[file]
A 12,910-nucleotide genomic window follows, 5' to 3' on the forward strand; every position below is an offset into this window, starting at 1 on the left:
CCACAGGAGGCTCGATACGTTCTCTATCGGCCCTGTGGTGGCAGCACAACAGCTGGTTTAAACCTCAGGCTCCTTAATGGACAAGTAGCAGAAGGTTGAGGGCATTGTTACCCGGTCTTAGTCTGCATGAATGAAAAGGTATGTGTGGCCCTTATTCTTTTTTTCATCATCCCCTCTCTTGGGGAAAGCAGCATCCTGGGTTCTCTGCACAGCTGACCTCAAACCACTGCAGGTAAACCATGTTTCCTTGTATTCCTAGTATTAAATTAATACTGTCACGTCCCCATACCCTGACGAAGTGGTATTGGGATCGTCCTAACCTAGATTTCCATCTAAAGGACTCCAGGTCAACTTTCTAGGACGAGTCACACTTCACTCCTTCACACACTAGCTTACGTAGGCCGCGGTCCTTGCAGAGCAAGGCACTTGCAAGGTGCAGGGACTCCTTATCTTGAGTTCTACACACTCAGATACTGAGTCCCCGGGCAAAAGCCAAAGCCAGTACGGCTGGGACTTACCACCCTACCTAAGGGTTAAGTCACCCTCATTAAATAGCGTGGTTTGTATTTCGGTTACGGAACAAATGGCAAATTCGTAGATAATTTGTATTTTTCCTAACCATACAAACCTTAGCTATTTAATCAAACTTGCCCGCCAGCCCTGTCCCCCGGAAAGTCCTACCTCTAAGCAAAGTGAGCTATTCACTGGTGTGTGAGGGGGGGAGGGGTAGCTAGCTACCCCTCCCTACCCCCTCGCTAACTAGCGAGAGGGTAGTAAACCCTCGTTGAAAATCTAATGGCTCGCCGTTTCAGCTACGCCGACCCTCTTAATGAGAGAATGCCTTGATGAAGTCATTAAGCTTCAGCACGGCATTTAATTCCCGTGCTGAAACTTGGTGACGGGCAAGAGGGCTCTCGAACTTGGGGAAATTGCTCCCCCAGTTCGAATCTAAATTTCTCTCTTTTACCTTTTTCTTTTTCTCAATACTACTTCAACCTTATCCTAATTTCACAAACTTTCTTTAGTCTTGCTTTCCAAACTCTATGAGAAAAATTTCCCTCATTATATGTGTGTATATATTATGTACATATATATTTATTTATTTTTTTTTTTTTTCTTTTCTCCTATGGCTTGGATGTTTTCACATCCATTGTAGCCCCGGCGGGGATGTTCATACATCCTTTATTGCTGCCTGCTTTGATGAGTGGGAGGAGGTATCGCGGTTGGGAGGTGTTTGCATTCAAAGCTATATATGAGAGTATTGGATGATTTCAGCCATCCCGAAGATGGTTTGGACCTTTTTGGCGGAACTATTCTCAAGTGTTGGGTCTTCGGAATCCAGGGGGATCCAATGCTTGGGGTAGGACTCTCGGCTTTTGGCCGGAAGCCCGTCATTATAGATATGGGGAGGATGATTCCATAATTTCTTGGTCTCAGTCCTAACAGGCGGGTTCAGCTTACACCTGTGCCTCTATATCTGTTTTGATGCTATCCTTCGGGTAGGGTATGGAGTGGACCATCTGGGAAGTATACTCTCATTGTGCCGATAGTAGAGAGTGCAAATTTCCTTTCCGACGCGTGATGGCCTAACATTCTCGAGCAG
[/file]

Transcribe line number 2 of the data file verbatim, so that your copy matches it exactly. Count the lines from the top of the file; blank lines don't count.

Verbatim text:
CCACAGGAGGCTCGATACGTTCTCTATCGGCCCTGTGGTGGCAGCACAACAGCTGGTTTAAACCTCAGGCTCCTTAATGGACAAGTAGCAGAAGGTTGAGGGCATTGTTACCCGGTCTTAGTCTGCATGAATGAAAAGGTATGTGTGGCCCTTATTCTTTTTTTCATCATCCCCTCTCTTGGGGAAAGCAGCATCCTGGGTTCTCTGCACAGCTGACCTCAAACCACTGCAGGTAAACCATGTTTCCTTGTATTCCTAGTATTAAATTAATACTGTCACGTCCCCATACCCTGACGAAGTGGTATTGGGATCGTCCTAACCTAGATTTCCATCTAAAGGACTCCAGGTCAACTTTCTAGGACGAGTCACACTTCACTCCTTCACACACTAGCTTACGTAGGCCGCGGTCCTTGCAGAGCAAGGCACTTGCAAGGTGCAGGGACTCCTTATCTTGAGTTCTACACACTCAGATACTGAGTCCCCGGGCAAAAGCCAAAGCCAGTACGGCTGGGACTTACCACCCTACCTAAGGGTTAAGTCACCCTCATTAAATAGCGTGGTTTGTATTTCGGTTACGGAACAAATGGCAAATTCGTAGATAATTTGTATTTTTCCTAACCATACAAACCTTAGCTATTTAATCAAACTTGCCCGCCAGCCCTGTCCCCCGGAAAGTCCTACCTCTAAGCAAAGTGAGCTATTCACTGGTGTGTGAGGGGGGGAGGGGTAGCTAGCTACCCCTCCCTACCCCCTCGCTAACTAGCGAGAGGGTAGTAAACCCTCGTTGAAAATCTAATGGCTCGCCGTTTCAGCTACGCCGACCCTCTTAATGAGAGAATGCCTTGATGAAGTCATTAAGCTTCAGCACGGCATTTAATTCCCGTGCTGAAACTTGGTGACGGGCAAGAGGGCTCTCGAACTTGGGGAAATTGCTCCCCCAGTTCGAATCTAAATTTCTCTCTTTTACCTTTTTCTTTTTCTCAATACTACTTCAACCTTATCCTAATTTCACAAACTTTCTTTAGTCTTGCTTTCCAAACTCTATGAGAAAAATTTCCCTCATTATATGTGTGTATATATTATGTACATATATATTTATTTATTTTTTTTTTTTTTCTTTTCTCCTATGGCTTGGATGTTTTCACATCCATTGTAGCCCCGGCGGGGATGTTCATACATCCTTTATTGCTGCCTGCTTTGATGAGTGGGAGGAGGTATCGCGGTTGGGAGGTGTTTGCATTCAAAGCTATATATGAGAGTATTGGATGATTTCAGCCATCCCGAAGATGGTTTGGACCTTTTTGGCGGAACTATTCTCAAGTGTTGGGTCTTCGGAATCCAGGGGGATCCAATGCTTGGGGTAGGACTCTCGGCTTTTGGCCGGAAGCCCGTCATTATAGATATGGGGAGGATGATTCCATAATTTCTTGGTCTCAGTCCTAACAGGCGGGTTCAGCTTACACCTGTGCCTCTATATCTGTTTTGATGCTATCCTTCGGGTAGGGTATGGAGTGGACCATCTGGGAAGTATACTCTCATTGTGCCGATAGTAGAGAGTGCAAATTTCCTTTCCGACGCGTGATGGCCTAACATTCTCGAGCAG